The Potential Impact of Background Music on Creative Thinking in the General Elementary Classroom

AnnaMarie Wilde, Winthrop University

Music has been known to enhance cognitive abilities in the classroom and this study is investigating to see whether there is a similar connection between music and creative thinking in the classroom. Creative thinking is like creativity, which is defined as the ability to produce something that is both useful and novel. Creativity is not just about the arts; it is also a large part of critical thinking and problem solving. This study looks at two elementary school classrooms where approximately 45 students complete a creative thinking activity, based on portions of the Torrance Test for Creative Thinking (TTCT). The students will spend ten minutes drawing one picture which will be directly followed by ten additional minutes spent drawing ten different pictures. One classroom will be playing calm, non-lyrical background music, while the other classroom will be playing no music. After the test is over, the students will be given a short survey to see how they feel about music playing or no music playing and whether it impacted their ability to creatively think on the activity. The activity will be scored based on the originality and elaboration of the drawings, two key components to creativity. The hope for this study is to highlight whether background music is helpful while producing creative thinking in the everyday activities in the general elementary school classroom.

Transitioning Theme in Chbosky’s Adaptation of The Perks of Being A Wallflower


Haleigh Altman

Faculty Mentor: Siobhan Brownson, Ph.D.

In his 1999 coming of age novel The Perks of Being A Wallflower, Stephen Chbosky tells the exciting yet heartfelt story of Charlie’s first year of high school following the sudden suicide of his best friend, Michael, and his own continued trauma from his aunt’s molestation of him as a young boy, as well as her subsequent death. The 2012 film adaptation, directed by author Chbosky, neglects to give screen time and voice to Charlie’s mental health struggles and trauma, even though he does open up the narrative to include more of his best friends’ (Sam’s and Patrick’s) issues with belongingness and interpersonal conflict, ultimately creating a more PG-13 friendly version of Charlie’s story. While both the novel and the film resonated with those partial to the young adult genre, the film adaptation allows Charlie and the audience alike to dissociate from his ever looming trauma in favor of explorations of identity and what it means to fight for themselves and for each other. While this trauma is something no child should have to bear, it is important for entertainment media to give visibility to familial trauma and how adolescents can face that trauma while entering adulthood.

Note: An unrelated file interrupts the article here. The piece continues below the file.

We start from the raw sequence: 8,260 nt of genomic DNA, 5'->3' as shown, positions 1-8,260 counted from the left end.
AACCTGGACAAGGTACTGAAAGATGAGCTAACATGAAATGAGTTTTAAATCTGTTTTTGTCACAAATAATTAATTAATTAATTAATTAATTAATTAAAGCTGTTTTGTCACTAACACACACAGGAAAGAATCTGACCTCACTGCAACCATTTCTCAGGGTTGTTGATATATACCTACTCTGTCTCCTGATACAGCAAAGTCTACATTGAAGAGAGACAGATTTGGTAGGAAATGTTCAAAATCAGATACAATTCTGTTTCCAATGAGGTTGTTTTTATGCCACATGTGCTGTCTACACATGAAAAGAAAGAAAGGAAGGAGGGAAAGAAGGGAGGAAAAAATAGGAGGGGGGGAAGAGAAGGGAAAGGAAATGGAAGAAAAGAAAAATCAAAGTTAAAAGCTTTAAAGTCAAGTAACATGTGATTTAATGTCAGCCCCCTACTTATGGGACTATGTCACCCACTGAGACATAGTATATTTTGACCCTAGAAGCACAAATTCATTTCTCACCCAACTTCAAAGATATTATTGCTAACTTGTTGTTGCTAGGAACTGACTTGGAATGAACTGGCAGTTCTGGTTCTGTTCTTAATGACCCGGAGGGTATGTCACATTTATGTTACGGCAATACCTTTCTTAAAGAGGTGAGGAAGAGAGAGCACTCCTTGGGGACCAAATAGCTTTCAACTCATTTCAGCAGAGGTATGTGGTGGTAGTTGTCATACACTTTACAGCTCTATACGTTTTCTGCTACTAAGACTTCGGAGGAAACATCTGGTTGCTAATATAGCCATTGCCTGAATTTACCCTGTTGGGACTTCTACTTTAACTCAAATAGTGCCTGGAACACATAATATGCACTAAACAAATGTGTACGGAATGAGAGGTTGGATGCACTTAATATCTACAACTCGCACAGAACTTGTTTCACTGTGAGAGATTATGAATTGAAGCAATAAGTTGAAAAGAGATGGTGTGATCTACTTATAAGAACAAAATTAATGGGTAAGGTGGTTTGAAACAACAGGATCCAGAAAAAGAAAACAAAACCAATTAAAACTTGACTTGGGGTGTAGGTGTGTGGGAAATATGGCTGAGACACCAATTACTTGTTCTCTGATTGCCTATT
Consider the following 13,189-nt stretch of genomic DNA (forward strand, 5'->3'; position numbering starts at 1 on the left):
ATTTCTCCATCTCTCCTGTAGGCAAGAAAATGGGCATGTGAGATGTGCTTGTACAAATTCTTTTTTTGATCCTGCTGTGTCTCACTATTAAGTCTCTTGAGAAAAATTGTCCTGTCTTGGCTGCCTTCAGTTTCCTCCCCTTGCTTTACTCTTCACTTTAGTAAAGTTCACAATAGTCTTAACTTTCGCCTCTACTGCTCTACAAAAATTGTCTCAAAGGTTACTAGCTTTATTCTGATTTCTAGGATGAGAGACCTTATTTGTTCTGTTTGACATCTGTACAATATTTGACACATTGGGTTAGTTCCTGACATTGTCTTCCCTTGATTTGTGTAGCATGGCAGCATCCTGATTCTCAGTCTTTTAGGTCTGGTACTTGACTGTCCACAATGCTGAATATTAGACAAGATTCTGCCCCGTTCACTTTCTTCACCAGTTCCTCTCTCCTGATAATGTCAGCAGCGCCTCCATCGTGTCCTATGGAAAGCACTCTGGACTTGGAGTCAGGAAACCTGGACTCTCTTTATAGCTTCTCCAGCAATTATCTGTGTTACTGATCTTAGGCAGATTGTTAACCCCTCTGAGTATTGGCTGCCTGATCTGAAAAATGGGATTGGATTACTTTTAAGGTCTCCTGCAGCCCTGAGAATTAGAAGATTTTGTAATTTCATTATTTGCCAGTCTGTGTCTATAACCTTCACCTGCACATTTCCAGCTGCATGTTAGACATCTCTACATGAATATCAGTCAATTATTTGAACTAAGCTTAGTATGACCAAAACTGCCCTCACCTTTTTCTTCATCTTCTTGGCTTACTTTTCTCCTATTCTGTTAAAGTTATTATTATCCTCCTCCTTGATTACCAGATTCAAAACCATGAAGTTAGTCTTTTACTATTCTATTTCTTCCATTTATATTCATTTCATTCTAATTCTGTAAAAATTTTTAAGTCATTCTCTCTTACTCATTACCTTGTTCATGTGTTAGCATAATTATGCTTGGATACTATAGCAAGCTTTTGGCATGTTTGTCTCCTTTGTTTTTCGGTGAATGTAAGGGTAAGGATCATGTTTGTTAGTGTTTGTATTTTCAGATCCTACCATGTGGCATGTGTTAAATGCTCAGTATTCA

Treating and Preventing Childhood-Onset Mental Health Disorders


Katya Engalichev, Winthrop University

As the prevalence of mental health disorders in children rises, the need for integrated support systems and evidence-based practice increases, as well. Psychologists and psychiatrists recognize that childhood is the smartest and most effective time for intervention. Preventing severe and long-lasting mental health symptoms from developing also helps prevent crime, loss of productivity, substance abuse, family instability, and dependence on social services. One in five children in schools has a diagnosable mental health disorder, but about 70 percent of those children don’t ever receive the services they need. So how can parents, educators, and healthcare providers work together to both treat and prevent childhood-onset mental health disorders? The present research combines theories, practices, and other research from the fields of education and psychology to address childhood-onset mental health disorders. Psychology, as a discipline, views early diagnosis and immediate treatment of psychological symptoms as essential to recovery and positive health outcomes, but children often experience limited access to mental health services. Educators tend to focus more on the policy side of this issue, advocating for certified health education programs in every school, nationwide mental health awareness initiatives, and expanded school-based mental health services. This issue can be solved through interdisciplinary collaboration between the fields of education and psychology, both of which provide valuable perspectives. Such a collaboration should focus on implementing school-based mental health resources in both primary and secondary schools, expanding the psychiatric workforce, promoting health educator certification, and advocating for public funding.